For Tor.com, Alex Dally MacFarlane analyzes Raphael Carter’s Tiptree-award winning story “Congenital Agenesis of Gender Ideation by K.N. Sirsi and Sandra Botkin.”
At the forefront of consciously boundary-pushing work is the 1998 short story and Tiptree Award winner “Congenital Agenesis of Gender Ideation by K.N. Sirsi and Sandra Botkin” by Raphael Carter (published in Starlight 2, ed. Hayden; reprinted in The James Tiptree Award Anthology 2, ed. Fowler et al), a fictional academic article about a phenomenon observed in a small number of individuals: the apparent inability to correctly perceive gender. Instead, their inability is to discern concepts as non-specific as “male” and “female.”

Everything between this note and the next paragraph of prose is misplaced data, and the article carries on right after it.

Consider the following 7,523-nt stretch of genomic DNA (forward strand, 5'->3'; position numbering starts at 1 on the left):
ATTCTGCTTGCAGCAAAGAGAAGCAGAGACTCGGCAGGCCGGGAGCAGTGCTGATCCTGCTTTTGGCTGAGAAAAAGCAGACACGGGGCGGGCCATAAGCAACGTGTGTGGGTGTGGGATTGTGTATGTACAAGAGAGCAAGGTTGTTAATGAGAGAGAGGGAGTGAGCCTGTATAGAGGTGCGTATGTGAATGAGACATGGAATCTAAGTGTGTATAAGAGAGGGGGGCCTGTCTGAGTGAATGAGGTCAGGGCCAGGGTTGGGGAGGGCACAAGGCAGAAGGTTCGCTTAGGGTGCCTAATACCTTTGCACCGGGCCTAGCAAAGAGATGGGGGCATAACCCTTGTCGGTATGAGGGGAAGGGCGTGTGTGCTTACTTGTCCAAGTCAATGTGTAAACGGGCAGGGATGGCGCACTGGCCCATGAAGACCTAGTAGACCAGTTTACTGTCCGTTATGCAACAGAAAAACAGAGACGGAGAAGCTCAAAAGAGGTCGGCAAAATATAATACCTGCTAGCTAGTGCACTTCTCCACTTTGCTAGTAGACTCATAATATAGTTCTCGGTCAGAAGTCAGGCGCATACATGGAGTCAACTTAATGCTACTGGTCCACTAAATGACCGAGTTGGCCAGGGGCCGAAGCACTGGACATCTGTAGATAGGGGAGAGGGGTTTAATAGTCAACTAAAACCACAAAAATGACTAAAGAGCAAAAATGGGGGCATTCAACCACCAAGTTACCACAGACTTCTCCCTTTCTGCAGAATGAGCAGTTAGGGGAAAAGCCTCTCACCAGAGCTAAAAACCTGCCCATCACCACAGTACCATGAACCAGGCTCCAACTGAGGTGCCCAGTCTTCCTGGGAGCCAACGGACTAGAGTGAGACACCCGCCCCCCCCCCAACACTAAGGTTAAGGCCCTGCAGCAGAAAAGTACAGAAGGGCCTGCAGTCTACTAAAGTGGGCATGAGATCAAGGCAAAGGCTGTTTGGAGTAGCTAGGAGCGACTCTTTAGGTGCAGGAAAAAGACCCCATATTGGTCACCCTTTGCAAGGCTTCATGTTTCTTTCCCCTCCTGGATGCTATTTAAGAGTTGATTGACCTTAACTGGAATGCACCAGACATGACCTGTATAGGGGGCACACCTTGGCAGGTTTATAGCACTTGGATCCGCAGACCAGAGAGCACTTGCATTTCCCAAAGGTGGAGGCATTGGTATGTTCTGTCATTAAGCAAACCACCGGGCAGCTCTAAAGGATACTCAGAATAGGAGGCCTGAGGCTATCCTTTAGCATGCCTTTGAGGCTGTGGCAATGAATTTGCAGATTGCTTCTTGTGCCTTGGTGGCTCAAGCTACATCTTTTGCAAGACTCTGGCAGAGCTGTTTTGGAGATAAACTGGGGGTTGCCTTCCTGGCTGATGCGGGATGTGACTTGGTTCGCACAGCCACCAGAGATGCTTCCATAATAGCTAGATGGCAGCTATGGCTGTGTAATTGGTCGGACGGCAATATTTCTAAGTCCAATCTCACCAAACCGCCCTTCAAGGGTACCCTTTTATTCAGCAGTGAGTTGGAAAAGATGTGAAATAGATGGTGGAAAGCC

As in Melissa Scott’s Shadow Man, the body binary of two is discarded—here, by the real breadth of intersex people. To talk of “male” and “female” is truly to over-simplify. The distinction between sex and gender is not so neatly distinguished in the story, but gender identity is possibly as discernable as different intersex people: “Category 6 comprised people with high scores on the Bem test of psychological androgyny.” What, though, of other measures of gender identity? What of fluidity?
Read the rest of MacFarlane’s essay at Tor.com.
For more info on The James Tiptree Award Anthology 2, visit the Tachyon page.
Cover by John D. Berry.